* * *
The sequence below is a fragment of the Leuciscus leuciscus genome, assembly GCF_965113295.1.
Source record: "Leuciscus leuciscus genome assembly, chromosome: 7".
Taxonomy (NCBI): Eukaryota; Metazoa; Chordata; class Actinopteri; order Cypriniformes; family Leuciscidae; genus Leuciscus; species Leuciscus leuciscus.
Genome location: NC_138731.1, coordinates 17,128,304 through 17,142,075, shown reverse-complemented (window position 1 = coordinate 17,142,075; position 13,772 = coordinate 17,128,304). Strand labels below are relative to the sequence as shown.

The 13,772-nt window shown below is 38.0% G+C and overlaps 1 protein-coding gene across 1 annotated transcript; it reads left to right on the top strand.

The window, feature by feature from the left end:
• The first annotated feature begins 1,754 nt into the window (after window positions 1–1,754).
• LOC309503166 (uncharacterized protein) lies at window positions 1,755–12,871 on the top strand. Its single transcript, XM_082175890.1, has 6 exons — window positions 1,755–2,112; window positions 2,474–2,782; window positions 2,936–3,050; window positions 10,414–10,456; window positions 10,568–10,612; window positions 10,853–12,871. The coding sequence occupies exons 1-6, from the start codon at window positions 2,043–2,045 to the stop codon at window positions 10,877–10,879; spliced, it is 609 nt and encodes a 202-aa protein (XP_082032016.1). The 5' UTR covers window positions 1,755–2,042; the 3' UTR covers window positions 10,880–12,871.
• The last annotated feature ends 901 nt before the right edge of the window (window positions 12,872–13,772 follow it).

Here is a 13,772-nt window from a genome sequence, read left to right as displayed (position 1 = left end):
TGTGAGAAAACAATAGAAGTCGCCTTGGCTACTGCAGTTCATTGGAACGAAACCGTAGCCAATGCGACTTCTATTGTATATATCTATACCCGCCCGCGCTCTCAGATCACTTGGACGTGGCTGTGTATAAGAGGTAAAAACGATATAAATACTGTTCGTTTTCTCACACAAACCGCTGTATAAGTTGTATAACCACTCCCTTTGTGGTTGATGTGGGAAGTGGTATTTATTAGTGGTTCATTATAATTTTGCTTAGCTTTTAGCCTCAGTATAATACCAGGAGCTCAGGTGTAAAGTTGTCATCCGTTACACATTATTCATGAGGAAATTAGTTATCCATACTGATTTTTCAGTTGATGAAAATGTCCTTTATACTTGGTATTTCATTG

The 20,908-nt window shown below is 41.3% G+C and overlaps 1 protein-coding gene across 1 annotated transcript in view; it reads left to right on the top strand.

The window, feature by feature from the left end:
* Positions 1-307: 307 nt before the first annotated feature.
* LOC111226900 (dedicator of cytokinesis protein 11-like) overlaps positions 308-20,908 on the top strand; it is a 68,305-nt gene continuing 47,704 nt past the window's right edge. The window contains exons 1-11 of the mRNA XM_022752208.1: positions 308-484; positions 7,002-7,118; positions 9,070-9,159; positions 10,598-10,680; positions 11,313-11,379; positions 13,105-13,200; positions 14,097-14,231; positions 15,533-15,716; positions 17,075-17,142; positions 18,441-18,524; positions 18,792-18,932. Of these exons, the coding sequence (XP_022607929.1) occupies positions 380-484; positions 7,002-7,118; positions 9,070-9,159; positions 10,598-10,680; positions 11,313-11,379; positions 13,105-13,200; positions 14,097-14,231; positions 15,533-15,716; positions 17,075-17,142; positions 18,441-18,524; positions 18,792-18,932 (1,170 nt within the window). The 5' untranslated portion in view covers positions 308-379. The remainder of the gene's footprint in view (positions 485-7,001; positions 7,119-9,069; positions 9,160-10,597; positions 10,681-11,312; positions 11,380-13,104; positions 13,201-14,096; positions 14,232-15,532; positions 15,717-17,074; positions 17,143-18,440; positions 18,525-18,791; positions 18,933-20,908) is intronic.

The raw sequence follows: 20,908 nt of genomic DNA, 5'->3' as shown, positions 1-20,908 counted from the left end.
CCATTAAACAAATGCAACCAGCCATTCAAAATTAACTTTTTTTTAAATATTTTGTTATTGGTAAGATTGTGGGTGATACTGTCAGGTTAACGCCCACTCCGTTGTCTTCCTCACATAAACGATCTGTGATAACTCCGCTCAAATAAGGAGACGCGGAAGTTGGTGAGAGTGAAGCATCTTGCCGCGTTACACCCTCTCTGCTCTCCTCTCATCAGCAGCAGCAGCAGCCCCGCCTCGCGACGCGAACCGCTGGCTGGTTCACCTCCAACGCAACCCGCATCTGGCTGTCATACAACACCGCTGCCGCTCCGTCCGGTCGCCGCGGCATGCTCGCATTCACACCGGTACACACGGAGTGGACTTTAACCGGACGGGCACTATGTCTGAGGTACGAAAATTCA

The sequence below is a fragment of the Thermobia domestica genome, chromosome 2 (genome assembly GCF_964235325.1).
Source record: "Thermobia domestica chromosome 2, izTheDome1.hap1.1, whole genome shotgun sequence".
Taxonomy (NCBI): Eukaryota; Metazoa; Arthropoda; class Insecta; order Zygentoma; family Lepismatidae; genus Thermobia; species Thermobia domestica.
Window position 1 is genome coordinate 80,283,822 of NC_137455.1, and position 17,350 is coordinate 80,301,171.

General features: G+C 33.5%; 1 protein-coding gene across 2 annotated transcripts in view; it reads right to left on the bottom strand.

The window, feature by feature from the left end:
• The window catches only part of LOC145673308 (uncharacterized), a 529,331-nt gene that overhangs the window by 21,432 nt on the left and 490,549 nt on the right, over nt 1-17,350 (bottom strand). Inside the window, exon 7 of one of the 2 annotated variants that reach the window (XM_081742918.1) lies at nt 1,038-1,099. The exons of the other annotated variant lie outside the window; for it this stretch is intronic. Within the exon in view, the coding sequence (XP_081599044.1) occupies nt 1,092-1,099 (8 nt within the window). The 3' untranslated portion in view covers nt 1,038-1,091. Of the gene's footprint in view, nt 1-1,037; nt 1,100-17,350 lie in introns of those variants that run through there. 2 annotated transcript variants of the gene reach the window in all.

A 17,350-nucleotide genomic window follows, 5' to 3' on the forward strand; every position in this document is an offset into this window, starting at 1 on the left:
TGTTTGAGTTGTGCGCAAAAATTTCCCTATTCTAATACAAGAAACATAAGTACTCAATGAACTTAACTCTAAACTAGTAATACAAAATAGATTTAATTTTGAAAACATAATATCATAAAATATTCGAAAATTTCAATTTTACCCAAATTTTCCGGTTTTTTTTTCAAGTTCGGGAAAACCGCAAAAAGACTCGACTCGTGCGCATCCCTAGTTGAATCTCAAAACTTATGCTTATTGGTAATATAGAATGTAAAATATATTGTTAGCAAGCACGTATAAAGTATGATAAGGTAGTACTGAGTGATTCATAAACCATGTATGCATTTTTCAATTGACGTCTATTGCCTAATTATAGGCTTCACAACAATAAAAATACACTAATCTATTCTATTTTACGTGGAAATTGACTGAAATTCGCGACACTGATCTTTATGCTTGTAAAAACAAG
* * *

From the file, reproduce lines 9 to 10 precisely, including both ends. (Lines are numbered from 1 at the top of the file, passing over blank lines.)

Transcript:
• The last annotated feature ends 901 nt before the right edge of the window (window positions 12,872–13,772 follow it).

Here is a 13,772-nt window from a genome sequence, read left to right as displayed (position 1 = left end):